Click photo above for slideshow (33 photographs)
Amber Bracken bears witness
to a Native American movement
“When I think about leaving I feel like I’m walking out on a ceremony that’s not done. I don’t feel right about it.” –Wanbli Mani, Santee Sioux from Nebraska
What’s happening at Standing Rock is not a protest. This is not a day-trip march, followed by an evening warm at home. It is not organized by lobby groups or about tweaking a bill. It is not rooted in the middle class. It is a movement, more comparable to the push for Civil Rights or early feminist battles. In the way of all revolutions, it is a struggle to survive.
“This war is against greed, ignorance and laziness,” says Phyllis Young. She is an Elder of the Standing Rock Sioux tribe who has seen her people suffer through addictions, poverty, suicide, and health epidemics like diabetes and heart disease. “People ask us, ‘why are you protecting the water?’ Ask the oil companies why are they destroying the water.”
In April 2016 water protectors began gathering at a spirit camp on the northernmost edge of the Standing Rock Sioux reservation, living in ceremony and opposition to the Dakota Access Pipeline. The imminently complete $3.78 bill Energy Transfer Partners project is a threat to the tribe’s water and sacred land but it is also the latest instance in a history of broken treaties. Investors in the project point out there are already natural gas pipelines under the river. But for the people of Standing Rock, the fight against this specific pipeline is about asserting the right to choose what happens in their territory, to their water and to their bodies. It is a struggle to reclaim rights and sovereignty and a fight to recover cultural, familial and individual health after generations of colonization.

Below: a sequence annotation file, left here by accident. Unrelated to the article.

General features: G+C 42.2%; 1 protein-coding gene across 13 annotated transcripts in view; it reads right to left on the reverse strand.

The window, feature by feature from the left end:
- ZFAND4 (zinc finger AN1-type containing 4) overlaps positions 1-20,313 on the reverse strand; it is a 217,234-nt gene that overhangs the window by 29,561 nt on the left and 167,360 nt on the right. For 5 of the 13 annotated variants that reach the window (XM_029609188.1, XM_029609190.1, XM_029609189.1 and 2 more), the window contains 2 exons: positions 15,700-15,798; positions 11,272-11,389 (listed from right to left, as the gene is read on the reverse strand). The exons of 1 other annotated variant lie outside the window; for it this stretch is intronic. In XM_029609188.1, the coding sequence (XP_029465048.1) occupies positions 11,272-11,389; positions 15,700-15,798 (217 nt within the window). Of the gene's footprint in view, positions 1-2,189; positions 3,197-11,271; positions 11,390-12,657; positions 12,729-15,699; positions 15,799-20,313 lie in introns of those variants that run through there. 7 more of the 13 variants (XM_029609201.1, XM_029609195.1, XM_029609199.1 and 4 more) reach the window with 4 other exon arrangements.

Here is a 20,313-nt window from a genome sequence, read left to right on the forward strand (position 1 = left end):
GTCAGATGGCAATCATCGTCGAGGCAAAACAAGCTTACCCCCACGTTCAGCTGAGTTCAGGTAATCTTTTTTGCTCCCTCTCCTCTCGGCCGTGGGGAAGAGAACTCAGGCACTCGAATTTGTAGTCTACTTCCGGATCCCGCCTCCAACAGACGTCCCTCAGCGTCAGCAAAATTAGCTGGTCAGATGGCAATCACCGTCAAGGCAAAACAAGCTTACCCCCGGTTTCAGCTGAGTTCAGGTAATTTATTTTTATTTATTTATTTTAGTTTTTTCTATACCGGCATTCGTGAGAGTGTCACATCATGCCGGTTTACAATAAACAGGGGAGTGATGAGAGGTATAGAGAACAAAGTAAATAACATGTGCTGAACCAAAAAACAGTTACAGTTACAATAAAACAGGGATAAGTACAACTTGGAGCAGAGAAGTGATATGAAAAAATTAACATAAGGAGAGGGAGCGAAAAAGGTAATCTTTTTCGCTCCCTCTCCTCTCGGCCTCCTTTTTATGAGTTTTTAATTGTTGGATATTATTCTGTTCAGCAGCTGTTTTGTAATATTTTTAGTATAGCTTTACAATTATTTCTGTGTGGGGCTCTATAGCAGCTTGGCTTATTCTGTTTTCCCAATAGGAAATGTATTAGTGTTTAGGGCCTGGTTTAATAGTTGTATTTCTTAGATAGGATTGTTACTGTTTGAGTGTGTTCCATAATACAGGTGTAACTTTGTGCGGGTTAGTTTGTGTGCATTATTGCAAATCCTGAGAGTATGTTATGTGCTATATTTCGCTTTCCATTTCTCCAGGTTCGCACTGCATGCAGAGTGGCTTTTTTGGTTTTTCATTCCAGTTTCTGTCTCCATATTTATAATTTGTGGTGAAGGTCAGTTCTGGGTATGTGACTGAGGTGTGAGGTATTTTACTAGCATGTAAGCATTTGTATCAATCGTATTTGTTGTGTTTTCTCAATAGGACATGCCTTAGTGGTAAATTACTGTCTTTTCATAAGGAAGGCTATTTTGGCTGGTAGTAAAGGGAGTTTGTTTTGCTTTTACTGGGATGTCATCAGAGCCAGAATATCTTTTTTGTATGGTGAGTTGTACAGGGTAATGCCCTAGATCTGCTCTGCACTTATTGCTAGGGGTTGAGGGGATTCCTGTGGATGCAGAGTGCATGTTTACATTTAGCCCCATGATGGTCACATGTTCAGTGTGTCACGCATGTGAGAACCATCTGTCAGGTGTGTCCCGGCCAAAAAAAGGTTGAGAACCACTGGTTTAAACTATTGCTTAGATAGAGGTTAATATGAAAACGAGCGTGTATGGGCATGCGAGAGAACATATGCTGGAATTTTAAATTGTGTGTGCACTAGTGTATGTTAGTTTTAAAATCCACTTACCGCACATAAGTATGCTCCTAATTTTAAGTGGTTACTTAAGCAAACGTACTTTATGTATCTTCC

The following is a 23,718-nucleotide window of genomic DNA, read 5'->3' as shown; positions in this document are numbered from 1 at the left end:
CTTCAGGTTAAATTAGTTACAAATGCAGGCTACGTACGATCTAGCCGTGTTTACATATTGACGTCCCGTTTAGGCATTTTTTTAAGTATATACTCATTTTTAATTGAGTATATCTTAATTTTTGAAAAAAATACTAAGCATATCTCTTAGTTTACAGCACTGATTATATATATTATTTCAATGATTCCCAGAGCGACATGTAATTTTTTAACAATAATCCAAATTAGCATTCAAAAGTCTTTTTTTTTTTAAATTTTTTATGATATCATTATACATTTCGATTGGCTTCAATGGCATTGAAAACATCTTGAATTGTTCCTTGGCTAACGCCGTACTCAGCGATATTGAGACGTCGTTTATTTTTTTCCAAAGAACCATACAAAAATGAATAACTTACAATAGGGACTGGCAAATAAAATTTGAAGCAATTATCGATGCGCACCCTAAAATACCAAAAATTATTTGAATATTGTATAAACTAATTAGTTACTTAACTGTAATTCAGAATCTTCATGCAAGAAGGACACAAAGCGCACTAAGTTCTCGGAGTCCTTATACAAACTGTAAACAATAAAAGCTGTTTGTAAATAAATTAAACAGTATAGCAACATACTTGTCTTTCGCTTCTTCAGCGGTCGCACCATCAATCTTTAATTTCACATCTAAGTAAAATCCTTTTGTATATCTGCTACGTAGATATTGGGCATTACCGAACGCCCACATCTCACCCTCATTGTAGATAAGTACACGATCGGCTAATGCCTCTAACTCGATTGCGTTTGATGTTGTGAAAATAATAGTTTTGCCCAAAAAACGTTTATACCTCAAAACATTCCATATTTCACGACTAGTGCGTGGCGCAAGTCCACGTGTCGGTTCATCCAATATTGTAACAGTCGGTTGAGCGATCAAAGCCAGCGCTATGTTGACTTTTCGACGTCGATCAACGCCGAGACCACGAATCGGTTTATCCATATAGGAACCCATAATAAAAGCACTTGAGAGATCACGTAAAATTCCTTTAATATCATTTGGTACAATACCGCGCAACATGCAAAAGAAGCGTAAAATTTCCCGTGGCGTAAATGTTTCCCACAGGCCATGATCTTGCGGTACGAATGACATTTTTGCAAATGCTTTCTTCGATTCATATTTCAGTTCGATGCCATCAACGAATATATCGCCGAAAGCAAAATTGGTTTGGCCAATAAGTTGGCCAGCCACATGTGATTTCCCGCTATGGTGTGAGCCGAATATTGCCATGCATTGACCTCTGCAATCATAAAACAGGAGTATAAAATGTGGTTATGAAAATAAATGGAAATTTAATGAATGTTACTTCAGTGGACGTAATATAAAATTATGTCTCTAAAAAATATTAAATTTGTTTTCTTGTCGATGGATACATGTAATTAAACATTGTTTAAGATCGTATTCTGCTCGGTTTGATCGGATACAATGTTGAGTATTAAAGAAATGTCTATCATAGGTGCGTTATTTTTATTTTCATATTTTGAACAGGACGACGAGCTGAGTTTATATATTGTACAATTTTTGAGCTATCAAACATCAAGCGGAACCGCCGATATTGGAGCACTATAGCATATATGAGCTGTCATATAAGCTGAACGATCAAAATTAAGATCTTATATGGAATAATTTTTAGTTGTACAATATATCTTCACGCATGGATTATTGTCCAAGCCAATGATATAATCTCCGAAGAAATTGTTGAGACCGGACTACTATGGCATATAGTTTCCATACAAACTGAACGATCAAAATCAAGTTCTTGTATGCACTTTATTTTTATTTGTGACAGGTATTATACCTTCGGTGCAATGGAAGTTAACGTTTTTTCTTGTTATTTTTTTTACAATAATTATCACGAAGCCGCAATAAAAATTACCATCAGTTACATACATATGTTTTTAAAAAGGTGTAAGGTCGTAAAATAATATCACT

“Water is our identity, it’s who we are, ” says Amawon Weeden, of the Mashpee Wampanoag tribe. The youth group leader says he couldn’t stand by and watch Indigenous people be victimized without doing something to help so he packed up to join the camps.
In the early days, there were only a couple dozen people at Sacred Stone camp. By late August they had been joined by hundreds of other tribes, environmental groups and non-Indigenous supporters. The population burst upwards of 8,000 people at its peak and supporters overflowed into smaller satellite camps on the floodplain, like the Oceti Sakowin and Rosebud, making this the largest gathering of politically motivated Indigenous people in living memory. The last time that this many of the Lakota, Dakota, and Nakota people were gathered together at a sacred fire was before the 1876 Battle of the Little Bighorn when George Custer was killed and his forces were defeated.
The leadership of the present gathering has been committed to a prayerful and peaceful approach, despite an escalation of tactics by the local Morton County Sheriffs. Using armoured vehicles, riot gear, tasers, rubber bullets, teargas, pepper spray, water cannons, and percussion grenades, police have arrested 556 people, including at least eight journalists according to the Bismarck Tribune, and injured hundreds more. Sophia Wilansky, a 21-year-old college student, suffered an explosive injury to her arm on November 20 when she says she was hit with a percussion grenade at the police barricade. That same night at least 160 people were injured, many suffering from hypothermia after being doused with water in the frigid temperatures.
There were other major clashes. On September 3, private security met marchers with attack dogs, and on October 27 when police cleared out an encampment, they dragged elders from a sweatlodge and made more than 140 arrests. Arrestees say they were housed in dog kennels. In dozens more incidents in the water, at the barricade, on the road and along the pipeline routes, unarmed people were continuously met with “less-lethal” violence.
Among the water protectors, there is a minority willing to posture violence and vandalize. In total, three police officers, four private security contractors, and two dogs were treated for minor, undisclosed injuries.